Again, in a preferred embodiment, coupled to the articulating arm assembly is a nozzle for releasing the tracer element into the fluid flow column. A reservoir or chamber for holding a quantity of the tracer element is contained within the body member and placed in fluid communication with the nozzle by means of passages and fluid couplings in the body member and the articulating arm assembly. A piston in the chamber is moved therein by a second drive mechanism, such movement also occurring in response to command signals from electronic control circuitry at the earth's surface. As the piston moves within the chamber, the tracer element contained therein is forced through the passages and fluid couplings to reach the nozzle where the fluid is injected from the nozzle into the fluid flow column. Due to the radial movement, relative to the body member, of the arm to which the nozzle is attached, and the fixed placement of the nozzle on the arm, the tracer element may consistently be injected from the nozzle into the fluid flow column at an established proportional distance between the body member and the opposite side of the well. After the tracer element has been injected into the well, the appropriate detectors within the logging instrument may be utilized to determine the velocity and path of flow of the tracer element and, thereby, of the well fluid.
FIG. 1 is a side view of an instrument for determining fluid flow characteristics within a well in accordance with the present invention, in an intended operating configuration, shown disposed within a a well, illustrated in vertical section.
FIGS. 2A-F comprise a side view, partially in cross-section of the tracer injector of the instrument of FIG. 1.
FIG. 3 is an isometric view of the articulating arm assembly of the tracer injector of FIG. 1.
FIG. 4 is a detailed view, partially in cross-section, of the articulating arm assembly of FIG. 3.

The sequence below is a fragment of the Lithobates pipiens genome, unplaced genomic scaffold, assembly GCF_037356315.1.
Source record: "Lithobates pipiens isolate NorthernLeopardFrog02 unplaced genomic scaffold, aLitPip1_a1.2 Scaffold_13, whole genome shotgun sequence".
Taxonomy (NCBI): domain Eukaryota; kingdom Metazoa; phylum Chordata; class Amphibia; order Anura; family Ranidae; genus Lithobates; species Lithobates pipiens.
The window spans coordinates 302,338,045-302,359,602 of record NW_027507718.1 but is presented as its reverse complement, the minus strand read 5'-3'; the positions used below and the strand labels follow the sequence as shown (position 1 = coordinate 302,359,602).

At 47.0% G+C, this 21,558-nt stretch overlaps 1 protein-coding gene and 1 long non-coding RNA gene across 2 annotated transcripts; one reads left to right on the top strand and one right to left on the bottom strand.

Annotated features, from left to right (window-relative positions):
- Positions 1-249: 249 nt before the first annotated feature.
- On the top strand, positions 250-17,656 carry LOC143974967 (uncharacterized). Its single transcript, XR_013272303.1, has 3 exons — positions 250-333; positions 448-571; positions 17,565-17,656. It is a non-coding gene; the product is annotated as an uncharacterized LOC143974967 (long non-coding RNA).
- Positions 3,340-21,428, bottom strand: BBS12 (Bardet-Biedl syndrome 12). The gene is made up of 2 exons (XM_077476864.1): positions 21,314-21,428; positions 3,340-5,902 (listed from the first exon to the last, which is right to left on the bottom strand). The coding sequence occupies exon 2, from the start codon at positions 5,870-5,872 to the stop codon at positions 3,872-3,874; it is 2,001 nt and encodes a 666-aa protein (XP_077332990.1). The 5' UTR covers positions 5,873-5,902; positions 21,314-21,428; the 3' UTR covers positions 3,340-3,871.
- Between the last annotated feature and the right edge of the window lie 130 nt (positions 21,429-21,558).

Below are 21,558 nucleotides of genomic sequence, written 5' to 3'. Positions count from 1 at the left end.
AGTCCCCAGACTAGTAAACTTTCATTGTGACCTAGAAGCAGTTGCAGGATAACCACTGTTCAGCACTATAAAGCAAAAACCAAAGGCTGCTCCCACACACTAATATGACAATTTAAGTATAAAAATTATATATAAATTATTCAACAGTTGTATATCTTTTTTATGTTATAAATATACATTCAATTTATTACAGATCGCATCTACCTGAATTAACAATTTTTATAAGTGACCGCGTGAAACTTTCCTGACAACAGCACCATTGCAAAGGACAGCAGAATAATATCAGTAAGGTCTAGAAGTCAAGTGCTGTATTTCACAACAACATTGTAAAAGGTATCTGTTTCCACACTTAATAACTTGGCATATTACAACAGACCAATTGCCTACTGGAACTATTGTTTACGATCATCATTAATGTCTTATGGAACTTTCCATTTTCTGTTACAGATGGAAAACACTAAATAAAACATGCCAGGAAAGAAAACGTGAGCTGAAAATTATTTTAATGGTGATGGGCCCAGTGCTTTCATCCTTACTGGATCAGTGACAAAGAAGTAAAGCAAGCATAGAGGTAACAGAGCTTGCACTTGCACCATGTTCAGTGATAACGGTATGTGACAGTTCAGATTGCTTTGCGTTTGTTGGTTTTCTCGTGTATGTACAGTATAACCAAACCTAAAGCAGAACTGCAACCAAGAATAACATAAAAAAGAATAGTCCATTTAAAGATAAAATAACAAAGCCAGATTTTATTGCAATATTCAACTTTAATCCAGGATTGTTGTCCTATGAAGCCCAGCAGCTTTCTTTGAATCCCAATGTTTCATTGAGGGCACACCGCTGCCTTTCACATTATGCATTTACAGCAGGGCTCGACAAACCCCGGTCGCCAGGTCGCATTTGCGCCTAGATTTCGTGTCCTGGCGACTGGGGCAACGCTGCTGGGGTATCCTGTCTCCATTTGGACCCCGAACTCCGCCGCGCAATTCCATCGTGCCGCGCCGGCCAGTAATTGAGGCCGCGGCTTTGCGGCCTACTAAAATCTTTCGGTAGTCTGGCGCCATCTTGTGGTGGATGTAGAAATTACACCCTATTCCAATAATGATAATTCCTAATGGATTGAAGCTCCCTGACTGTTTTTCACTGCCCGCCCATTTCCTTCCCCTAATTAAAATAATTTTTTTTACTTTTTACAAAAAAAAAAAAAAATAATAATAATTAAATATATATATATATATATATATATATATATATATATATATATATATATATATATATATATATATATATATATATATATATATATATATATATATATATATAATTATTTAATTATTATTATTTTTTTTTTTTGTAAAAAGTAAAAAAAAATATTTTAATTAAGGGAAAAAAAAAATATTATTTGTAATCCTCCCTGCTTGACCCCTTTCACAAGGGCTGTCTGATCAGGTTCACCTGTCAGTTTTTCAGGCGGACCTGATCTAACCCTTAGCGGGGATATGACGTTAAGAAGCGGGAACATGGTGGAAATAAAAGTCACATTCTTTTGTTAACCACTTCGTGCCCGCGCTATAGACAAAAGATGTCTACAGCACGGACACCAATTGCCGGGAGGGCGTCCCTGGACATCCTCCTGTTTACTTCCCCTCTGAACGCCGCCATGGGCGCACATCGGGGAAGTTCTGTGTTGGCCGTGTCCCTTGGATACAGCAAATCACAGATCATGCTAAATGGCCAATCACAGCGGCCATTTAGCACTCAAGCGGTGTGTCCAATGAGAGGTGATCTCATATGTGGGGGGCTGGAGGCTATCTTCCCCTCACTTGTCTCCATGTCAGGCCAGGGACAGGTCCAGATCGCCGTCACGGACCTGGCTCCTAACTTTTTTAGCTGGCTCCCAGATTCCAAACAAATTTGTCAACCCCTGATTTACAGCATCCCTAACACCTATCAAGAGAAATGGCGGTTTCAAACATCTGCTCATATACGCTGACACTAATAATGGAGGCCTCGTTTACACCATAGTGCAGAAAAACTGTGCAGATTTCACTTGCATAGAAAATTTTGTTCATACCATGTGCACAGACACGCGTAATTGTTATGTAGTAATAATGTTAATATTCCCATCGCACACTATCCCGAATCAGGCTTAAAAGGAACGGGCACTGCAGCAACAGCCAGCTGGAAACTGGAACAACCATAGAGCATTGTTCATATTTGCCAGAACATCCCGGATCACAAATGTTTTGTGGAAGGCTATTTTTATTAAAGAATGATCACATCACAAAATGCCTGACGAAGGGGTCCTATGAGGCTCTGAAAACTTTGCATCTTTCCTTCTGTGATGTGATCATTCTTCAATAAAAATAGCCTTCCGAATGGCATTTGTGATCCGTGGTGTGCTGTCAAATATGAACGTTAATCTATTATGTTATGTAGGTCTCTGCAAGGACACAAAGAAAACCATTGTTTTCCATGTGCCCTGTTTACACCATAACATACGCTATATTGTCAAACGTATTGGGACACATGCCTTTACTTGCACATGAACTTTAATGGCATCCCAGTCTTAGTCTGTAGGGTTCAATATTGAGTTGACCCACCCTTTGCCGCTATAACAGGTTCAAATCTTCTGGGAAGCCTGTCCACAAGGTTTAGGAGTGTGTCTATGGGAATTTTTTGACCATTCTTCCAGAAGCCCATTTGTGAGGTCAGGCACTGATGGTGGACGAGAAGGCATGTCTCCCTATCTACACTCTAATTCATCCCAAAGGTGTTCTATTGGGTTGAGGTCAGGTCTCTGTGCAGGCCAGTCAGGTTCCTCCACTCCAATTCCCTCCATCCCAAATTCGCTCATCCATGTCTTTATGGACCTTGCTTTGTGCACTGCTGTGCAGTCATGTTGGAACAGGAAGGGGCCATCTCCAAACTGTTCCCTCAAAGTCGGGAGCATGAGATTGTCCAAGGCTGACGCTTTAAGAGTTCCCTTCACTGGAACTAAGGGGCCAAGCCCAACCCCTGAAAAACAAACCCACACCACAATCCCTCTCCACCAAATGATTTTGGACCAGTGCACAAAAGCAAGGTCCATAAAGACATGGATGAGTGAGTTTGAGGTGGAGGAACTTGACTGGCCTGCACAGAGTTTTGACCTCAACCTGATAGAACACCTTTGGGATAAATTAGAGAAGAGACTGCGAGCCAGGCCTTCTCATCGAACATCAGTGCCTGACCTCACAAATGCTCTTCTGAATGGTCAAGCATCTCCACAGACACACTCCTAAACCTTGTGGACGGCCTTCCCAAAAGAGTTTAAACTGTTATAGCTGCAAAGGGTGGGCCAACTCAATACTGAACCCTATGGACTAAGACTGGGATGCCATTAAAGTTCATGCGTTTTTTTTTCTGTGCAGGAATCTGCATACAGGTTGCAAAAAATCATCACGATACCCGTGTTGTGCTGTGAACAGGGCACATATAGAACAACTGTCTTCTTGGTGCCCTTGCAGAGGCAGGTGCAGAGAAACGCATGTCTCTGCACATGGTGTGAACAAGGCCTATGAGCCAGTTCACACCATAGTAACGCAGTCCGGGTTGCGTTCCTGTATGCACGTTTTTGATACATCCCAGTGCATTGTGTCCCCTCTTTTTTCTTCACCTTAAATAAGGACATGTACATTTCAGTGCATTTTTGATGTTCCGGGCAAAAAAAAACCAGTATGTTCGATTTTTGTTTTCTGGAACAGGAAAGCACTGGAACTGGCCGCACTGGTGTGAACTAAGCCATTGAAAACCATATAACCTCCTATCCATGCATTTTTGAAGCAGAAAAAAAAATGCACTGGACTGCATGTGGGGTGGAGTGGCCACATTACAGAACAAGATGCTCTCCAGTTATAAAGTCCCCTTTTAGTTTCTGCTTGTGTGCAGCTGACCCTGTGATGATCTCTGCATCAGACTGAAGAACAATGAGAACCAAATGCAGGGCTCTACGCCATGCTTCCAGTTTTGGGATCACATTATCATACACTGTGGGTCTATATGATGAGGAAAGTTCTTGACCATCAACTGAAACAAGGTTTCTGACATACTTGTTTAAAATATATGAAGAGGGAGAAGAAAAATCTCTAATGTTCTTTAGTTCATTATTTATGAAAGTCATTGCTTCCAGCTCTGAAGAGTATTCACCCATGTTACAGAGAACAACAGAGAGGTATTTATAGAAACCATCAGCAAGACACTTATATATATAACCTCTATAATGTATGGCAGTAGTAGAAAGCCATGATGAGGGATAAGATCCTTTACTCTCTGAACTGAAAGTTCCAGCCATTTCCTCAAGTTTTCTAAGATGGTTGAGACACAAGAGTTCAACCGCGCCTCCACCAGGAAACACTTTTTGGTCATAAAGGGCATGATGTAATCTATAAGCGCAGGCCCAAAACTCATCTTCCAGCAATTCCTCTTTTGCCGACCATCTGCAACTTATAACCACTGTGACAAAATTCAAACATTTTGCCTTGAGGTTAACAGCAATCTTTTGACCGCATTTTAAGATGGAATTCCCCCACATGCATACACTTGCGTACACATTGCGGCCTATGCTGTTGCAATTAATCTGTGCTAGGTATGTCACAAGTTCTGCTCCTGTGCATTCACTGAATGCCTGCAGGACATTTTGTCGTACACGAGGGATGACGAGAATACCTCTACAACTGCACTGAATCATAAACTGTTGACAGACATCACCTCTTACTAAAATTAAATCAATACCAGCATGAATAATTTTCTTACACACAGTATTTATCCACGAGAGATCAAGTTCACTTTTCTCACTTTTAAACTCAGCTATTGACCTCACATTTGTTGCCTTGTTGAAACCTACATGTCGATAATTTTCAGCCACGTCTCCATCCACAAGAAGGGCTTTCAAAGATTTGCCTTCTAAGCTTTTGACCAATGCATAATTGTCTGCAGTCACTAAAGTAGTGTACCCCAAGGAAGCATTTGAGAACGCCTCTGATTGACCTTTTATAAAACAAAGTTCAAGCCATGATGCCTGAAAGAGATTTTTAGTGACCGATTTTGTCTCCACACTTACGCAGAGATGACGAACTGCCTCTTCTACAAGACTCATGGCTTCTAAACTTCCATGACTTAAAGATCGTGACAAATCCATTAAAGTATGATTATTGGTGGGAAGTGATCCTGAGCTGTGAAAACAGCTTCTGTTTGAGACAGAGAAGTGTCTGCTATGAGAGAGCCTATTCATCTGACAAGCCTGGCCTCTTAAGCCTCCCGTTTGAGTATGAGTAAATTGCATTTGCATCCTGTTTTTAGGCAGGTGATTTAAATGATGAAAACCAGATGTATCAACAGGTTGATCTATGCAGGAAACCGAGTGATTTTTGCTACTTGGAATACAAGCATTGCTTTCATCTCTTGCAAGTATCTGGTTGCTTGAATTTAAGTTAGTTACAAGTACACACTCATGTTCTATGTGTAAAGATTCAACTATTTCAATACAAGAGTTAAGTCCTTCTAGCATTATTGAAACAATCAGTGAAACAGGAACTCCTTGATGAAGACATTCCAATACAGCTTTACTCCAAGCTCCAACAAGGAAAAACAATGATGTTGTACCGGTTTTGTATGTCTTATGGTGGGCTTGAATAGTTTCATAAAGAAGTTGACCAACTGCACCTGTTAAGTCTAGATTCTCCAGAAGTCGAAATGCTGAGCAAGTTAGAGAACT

Referring now to the drawings in more detail, particularly to FIG. 1, therein is illustrated a logging instrument 10, including a tracer injector 12 in accordance with the present invention and two detectors 14 and 16 attached to tracer injector 12 in an intended operating configuration, disposed within an earth borehole or well 18 penetrating a portion of the earth's surface 20. Although a well 18 in which casing 21 has been set is illustrated, it is to be understood that an instrument 10 including a tracer injector 12 in accordance with the present invention may also be employed in an uncased shell. A cable 22 attached to drum 24 at the earth's surface 20 suspends instrument 10 within well 18 and contains electrical conductors (not illustrated) for providing electrical communication between instrument 10 and the surface electronics, generally illustrated at 26. In a typical logging operation, cable 22 is wound on or unwound from drum 24, causing instrument 10 to traverse well 18 in a manner known to the art. Surface electronics 26 includes a control panel 30 containing electronic circuitry suitable for generating command signals as are required to operate tracer injector 12 and also containing such electronic circuitry as necessary for processing electrical signals from detectors 14 and 16 and for communicating these signals to recorder 32. As instrument 10 is caused to traverse well 18, depth recorder 34 determines the longitudinal movement of instrument 10 within well 18 and generates electrical signals representative of such movement which are also communicated to recorder 32 facilitating the plotting of data represented by the electrical signals from detectors 14 and 16 relative to the depths at which the data was obtained.